“Reason to be cheerful” chirrups the advertisement for sertraline, a heavyweight antidepressant for people who have suffered a major bout of depression, and who may have attempted suicide. Manufactured by Pfizer, it’s marketed in the UK as Lustral an

As a selective serotonin reuptake inhibitor (SSRI), setraline can be fatal if taken with a monoamine oxidase inhibitor (MAOI). Early warning signs of a likely drug interaction include confusion, irritability and extreme agitation which leads to delirium and coma, and possibly death. These reactions have also been noticed in people who have recently come off an SSRI and started a MAOI.

You are advised to wait at least 14 days between taking either of the drugs.

Similarly, the drug should be prescribed to people with liver disease only with caution, Pfizer advises. Overall, it’s designed for short term use of up to 16 weeks at a daily dosage of 50 mg.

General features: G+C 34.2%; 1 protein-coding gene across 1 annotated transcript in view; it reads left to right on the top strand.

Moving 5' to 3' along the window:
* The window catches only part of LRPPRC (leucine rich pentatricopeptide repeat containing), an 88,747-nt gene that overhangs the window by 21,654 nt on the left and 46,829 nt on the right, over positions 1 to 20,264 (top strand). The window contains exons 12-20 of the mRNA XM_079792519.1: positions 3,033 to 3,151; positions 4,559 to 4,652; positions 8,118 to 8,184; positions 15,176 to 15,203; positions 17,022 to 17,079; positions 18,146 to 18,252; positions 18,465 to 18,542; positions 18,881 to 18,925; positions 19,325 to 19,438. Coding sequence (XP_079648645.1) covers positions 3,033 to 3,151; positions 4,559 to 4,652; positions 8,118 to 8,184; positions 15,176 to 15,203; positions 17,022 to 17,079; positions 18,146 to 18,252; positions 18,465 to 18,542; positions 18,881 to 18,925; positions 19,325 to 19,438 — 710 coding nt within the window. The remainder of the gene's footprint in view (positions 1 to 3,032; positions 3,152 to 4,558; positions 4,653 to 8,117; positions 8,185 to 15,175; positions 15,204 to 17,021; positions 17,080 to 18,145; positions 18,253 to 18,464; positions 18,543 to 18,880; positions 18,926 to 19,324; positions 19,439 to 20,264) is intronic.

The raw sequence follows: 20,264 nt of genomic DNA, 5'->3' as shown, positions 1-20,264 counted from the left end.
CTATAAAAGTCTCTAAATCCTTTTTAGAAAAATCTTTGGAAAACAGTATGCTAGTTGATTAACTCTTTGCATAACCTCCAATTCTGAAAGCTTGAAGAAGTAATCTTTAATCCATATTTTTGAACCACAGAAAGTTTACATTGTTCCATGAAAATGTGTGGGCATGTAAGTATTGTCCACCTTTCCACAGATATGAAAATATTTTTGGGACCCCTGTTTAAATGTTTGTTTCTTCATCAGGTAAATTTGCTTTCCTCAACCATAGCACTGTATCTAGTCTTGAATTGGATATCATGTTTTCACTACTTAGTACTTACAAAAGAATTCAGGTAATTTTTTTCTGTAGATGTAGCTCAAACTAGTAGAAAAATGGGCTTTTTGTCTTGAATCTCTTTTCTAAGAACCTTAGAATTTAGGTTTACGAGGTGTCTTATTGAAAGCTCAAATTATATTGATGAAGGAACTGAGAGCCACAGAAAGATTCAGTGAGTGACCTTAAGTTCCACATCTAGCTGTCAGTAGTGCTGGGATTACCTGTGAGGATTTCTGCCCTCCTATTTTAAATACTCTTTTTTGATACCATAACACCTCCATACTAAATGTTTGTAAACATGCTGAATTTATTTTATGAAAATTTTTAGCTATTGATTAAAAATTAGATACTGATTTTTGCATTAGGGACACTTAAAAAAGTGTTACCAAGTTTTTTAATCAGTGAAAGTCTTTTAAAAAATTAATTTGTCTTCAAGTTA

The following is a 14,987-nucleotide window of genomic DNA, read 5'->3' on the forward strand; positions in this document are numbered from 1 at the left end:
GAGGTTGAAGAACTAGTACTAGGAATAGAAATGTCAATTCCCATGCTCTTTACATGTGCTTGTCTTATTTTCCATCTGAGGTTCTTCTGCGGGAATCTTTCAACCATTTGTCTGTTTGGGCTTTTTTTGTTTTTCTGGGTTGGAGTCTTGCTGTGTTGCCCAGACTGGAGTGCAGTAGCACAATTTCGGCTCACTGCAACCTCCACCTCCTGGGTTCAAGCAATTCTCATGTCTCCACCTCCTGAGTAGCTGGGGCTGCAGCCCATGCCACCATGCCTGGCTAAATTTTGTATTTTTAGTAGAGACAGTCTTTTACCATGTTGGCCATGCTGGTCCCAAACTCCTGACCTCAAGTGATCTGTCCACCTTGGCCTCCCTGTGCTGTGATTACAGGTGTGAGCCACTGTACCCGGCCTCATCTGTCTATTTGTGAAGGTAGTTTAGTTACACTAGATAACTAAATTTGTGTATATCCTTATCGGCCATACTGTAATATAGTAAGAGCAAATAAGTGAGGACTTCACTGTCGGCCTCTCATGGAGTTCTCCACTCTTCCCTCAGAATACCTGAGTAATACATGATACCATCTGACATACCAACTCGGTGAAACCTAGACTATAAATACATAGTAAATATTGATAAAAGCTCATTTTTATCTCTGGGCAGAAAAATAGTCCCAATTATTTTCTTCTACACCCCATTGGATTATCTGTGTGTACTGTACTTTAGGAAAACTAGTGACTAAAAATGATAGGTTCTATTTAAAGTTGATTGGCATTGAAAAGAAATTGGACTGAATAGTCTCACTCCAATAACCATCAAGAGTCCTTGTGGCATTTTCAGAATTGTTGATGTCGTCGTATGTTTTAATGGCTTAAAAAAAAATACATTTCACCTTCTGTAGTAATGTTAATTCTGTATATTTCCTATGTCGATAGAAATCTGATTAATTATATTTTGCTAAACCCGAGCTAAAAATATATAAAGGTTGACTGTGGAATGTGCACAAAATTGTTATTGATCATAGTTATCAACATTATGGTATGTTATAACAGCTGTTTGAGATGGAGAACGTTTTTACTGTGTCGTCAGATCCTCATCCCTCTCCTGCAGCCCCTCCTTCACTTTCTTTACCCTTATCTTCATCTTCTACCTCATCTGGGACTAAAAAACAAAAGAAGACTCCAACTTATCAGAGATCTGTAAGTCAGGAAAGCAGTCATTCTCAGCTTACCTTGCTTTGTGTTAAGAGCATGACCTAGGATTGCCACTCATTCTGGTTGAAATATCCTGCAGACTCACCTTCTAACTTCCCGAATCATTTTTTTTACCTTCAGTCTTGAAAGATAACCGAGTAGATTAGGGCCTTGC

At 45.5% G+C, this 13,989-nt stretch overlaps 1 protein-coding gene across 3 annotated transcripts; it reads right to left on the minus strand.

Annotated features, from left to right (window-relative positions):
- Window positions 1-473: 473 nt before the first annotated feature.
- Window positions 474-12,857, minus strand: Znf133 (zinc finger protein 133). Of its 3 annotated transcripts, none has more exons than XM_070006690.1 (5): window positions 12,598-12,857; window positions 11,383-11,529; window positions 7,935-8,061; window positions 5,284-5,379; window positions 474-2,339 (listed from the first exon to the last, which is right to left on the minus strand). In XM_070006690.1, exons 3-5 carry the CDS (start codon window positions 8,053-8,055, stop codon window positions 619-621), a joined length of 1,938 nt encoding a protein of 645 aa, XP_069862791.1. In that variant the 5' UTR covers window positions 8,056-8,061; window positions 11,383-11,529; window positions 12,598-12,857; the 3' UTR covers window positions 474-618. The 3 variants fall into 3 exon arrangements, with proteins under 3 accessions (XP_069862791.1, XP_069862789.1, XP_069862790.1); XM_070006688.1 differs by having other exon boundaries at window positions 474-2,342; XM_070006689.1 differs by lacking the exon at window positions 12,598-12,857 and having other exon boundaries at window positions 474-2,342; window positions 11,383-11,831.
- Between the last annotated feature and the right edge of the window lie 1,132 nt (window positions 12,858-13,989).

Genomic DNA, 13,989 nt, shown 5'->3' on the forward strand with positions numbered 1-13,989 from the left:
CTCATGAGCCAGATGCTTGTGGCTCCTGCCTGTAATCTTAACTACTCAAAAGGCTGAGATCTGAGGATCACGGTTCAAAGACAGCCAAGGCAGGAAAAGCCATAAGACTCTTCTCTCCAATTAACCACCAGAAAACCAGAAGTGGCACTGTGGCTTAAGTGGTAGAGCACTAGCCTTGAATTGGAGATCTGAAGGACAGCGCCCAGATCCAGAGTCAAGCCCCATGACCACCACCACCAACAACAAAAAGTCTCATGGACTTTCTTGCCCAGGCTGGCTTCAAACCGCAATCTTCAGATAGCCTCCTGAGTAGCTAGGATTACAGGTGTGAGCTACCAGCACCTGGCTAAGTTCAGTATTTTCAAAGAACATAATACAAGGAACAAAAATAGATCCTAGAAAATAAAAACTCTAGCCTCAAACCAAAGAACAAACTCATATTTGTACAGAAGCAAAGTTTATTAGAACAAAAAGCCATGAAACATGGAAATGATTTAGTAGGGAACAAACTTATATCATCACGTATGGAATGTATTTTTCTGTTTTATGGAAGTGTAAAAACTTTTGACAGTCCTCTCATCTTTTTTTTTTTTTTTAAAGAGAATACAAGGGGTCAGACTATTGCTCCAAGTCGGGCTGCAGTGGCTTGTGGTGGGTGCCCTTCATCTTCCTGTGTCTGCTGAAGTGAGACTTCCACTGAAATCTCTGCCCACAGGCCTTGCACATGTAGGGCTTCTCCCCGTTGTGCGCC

Even without the help of a MAOI, sertraline can pack a punch all on its own. The most common reactions include gastrointestinal complaints, including nausea, diarrhea, tremors, dizziness, insomnia, sleepiness, sweating, dry mouth and male sexual dysfunction.

In premarketing trials, 15 per cent of the 2700 patients the drug was tested on had to come off sertraline because of an adverse reaction. Central nervous system disorders come a close second to the gastrointestinal ones in terms of frequency, and include headaches, dizziness and tremors.

Then, of course, there are the paradoxical effects of drugs in other words, they cause the very symptoms they are supposed to be treating. Setraline can cause abnormal dreams, aggression, amnesia, delusion, depersonalization, hallucinations, and, yes, depression, aggravated depression and suicidal tendencies.

Reason to be cheerful indeed.

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Written by What Doctors Don't Tell You

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